If the deal is rejected by the shareholders on November 19th, I expect the share price to immediately drop drastically below the pre-announcement price of $4. At that point there would be a major lack of trust between the board and the shareholders, while the board already has publicly stated that Nokia does not have the resources to support the growth in Devices and Services division (that Nokia would still be stuck with), and while the Plan B (Microsoft bail-out) would have been taken off the table or at least jeopardized substantially. Of course, as has been speculated, if the rejection would be due to some spectacularly good numbers in Nokia's forthcoming Q3 earnings report, Nokia and the share price might be able to sustain the damage.
Regarding traditional business risks, NSN has shown non-IFRS profitability for several quarters, whereas HERE and IP are not a huge part of the New Nokia on the expenses side. Based on this simplistic helicopter view, I do not see that the business risks would push the valuation of New Nokia down substantially in the short term, particularly in the light of the massive cash hoard, i.e. a stabilizing cushion e.g. allowing further restructuring etc. that Nokia will gain as the deal closes.
In summary, the main reason why Nokia's share price has not yet reached the new consensus is the perceived risk of the deal failing. On that note, one should follow the small investor sentiment here on Seeking Alpha $NOK Stocktalks, Yahoo Boards, and in Finland on Kauppalehti's investor forum.
In reality this deal will be rejected only if large institutional investors decide to go against it. For an updated list including institutional ownership as of end June 2013 both in NYSE and Helsinki, please see the list the author has compiled here. Additionally, at least the major Finnish pension funds Varma and Ilmarinen seem to be happy with the deal since they have increased their ownership in Nokia during the last two weeks by 25M shares from 50.3M to 75.3M shares, and by 8M shares from 56.4M to 64.4M shares, respectively.
Nokia's Chairman Siilasmaa gave a good high-level overview of the New Nokia at Nokia Conversations on September 11th. Post-deal, Nokia will have three main business units, Nokia Solutions and Networks, HERE, and Advanced Technologies.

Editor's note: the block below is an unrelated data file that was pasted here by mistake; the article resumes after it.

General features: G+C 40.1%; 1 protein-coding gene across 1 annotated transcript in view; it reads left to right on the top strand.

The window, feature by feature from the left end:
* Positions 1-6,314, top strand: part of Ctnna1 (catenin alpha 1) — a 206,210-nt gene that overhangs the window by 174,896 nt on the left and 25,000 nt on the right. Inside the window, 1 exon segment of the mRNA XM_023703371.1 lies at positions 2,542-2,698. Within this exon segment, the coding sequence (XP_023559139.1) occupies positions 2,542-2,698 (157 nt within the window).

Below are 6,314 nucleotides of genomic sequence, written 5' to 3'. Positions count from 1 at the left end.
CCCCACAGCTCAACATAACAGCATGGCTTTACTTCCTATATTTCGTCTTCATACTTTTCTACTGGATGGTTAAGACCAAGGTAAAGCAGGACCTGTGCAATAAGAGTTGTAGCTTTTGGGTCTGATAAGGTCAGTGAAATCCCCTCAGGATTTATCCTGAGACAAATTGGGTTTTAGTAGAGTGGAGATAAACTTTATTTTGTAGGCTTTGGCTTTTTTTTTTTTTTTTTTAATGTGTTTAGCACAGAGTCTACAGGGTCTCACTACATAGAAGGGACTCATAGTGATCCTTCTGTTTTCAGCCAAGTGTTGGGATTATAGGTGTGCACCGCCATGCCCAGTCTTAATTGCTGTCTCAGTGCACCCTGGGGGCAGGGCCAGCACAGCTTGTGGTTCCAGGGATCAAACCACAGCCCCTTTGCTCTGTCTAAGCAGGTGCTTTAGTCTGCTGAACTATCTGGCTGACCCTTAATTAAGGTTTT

NSN is a massive operation and worthy of its own article. It has gone through a massive restructuring and cost cutting in recent years, and has been profitable (non-IFRS) for several quarters already. As a recent positive development just a few days ago Reuters reported that Telefonica had secured a $750M loan deal for the purpose of buying network equipment from NSN. Nokia plans on letting NSN operate as a semi-independent unit within the Nokia Group.
HERE is Nokia's mapping and location based products and services unit, employing over 6000 people in over 56 countries. Interestingly AllThingsD reported that Microsoft wanted to buy HERE, and Nokia absolutely refused, to a degree that this point was almost a deal breaker. Eventually Nokia agreed to license HERE to Microsoft as 'owner equivalent' for 4 years. On the other hand, per Nokia's earnings reports, HERE has nearly always been in the red. The important question is why would Nokia insist on keeping a unit that has not been profitable?
Looking at Nokia's earnings reports closely, one notices that HERE revenue is dependent on the internal license pricing that Devices & Services division has paid to HERE. My opinion is that Nokia has intentionally kept HERE as a loss-leader in order to maximize D&S profits. Once the Microsoft deal closes, I expect HERE to immediately show profitability as the mobile device licensing revenue is recorded at a more realistic level.
The HERE unit is also working on several interesting new products, targeting other businesses, including a cloud based HERE Connected Driving solution for car manufacturers. Just recently HERE announced a new collaboration with Mercedes-Benz, Magneti Marelli, and Continental Corporation.